I told you so.
This seed comes from the double coconut (Lodoicea maldivica), a palm endemic to the two islands of the Seychelles.
The palm is known for its gigantism. Female trees can grow up to 25 m (82 ft.), while male trees can grow up to 30 m (98 ft.). Female trees bear a single branch of four to eight fruits, each of which contains a seed. Just one bootylicious seed can weigh up to 40 lb.
Because the Seychelles were originally uninhabited, the double coconut’s origin was unknown for hundreds of years. The seeds were thought to come from a fantastic palm tree at the bottom of the ocean, leading to the common name “coco de mer”. The monarchs of the Maldives used the seeds ritually as an aphrodisiac. Holy Roman Emperor Rudolf II tried to buy one for 4000 florins, more than the cost of a palace, and was turned down.
Because Lodoicea maldivica grows on nutrient-poor sandy beaches, it’s surprising that the tree produces such gigantic seeds. One team of scientists posited that the double coconut’s petioles, the part of the plant that connects leaves to stems, acted as gutters down to the base of the palm. They found that the plants funneled water, debris, and waste from a large area, and that the soil near the base of the palm had high levels of organic matter. Thus, double coconuts are effectively nourished by a stream of bird, snail, and lizard feces. A truly erotic thought!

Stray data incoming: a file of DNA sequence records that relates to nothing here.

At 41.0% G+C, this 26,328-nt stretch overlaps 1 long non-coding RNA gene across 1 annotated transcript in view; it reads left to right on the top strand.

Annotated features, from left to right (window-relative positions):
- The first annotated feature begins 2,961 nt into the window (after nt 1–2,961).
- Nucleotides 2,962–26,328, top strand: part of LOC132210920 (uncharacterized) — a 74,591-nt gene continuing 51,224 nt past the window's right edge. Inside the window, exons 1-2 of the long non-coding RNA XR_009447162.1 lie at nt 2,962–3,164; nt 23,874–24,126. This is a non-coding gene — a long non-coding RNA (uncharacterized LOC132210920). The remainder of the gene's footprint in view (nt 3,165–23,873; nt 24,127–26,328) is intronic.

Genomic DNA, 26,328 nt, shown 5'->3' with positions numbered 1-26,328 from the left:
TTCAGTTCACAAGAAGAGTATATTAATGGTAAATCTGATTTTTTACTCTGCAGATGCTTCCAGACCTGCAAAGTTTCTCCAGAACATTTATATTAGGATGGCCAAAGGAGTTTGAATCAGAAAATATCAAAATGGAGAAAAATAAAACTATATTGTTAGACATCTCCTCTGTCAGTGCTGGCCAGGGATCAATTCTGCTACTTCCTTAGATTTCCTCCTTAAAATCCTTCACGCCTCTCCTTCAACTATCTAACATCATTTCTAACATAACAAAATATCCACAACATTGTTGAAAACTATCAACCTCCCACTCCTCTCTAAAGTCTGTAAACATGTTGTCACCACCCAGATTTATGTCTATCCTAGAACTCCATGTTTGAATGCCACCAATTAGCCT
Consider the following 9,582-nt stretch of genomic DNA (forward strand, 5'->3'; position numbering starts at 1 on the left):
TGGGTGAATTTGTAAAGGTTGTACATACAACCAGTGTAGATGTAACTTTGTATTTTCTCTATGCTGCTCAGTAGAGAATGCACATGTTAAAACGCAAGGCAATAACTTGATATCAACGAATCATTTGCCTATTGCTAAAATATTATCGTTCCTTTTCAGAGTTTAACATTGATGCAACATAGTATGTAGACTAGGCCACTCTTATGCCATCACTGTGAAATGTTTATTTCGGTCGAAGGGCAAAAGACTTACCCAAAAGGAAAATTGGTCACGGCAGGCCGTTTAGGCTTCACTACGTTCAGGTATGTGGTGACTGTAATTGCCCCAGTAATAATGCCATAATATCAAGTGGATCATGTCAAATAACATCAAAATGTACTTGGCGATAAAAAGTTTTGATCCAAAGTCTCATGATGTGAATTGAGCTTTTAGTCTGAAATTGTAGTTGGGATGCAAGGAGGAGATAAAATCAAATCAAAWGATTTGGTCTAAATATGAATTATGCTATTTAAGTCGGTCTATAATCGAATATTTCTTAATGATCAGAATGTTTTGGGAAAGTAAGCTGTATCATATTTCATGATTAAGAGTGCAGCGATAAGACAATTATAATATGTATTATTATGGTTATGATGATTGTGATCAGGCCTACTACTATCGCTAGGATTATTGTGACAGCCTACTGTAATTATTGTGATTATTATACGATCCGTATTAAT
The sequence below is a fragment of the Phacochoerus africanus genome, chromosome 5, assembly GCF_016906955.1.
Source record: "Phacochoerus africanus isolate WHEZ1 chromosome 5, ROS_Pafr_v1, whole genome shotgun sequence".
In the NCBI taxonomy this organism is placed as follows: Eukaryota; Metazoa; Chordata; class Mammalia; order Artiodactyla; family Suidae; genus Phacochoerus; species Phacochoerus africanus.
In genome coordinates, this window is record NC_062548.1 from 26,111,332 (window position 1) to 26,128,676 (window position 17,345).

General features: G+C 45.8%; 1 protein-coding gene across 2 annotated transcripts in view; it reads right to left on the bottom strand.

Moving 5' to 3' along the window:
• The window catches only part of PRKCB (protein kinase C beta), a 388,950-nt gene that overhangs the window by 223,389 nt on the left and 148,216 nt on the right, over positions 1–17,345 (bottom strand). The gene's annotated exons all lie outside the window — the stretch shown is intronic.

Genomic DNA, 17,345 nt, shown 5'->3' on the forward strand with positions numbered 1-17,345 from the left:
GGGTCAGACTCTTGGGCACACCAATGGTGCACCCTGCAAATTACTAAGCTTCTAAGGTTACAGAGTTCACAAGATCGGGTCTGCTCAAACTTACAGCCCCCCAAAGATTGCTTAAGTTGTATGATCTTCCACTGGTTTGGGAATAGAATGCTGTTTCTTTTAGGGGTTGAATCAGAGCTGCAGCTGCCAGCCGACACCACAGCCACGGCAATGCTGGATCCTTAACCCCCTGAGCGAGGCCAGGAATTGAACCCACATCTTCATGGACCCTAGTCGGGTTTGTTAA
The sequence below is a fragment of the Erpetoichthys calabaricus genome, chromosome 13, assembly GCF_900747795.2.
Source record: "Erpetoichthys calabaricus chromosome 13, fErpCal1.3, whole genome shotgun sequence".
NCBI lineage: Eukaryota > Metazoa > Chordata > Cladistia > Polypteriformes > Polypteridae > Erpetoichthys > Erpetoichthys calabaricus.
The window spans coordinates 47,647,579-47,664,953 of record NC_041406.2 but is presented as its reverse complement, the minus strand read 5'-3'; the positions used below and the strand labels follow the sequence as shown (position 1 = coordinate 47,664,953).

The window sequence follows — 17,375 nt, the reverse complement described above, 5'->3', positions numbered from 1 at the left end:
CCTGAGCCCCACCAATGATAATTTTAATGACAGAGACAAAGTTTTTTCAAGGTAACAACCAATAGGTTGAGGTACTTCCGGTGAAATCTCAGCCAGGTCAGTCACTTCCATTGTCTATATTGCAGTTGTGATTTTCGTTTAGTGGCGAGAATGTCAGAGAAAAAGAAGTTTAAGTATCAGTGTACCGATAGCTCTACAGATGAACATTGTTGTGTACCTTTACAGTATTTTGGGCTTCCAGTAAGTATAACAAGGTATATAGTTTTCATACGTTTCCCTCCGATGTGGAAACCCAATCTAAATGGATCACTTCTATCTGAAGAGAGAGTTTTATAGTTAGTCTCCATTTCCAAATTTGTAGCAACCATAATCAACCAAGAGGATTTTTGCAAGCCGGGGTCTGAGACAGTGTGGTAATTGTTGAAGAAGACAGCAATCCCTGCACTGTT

Sources & Further Reading:
“Coco de mer.” Encyclopedia of the Biosphere, edited by Ramon Folch i Guillén and Josep M. Camarasa, Enciclopedia Catalana, SAU, 2000, p. 354. Academic OneFile.
Edwards, P.J., Fleischer-Dogley, F., Kaiser-Bunbury, C.N. 2015. The nutrient economy of Lodoicea maldivica, a monodominant palm producing the world’s largest seed. New Phytologist 206.3: 990–999.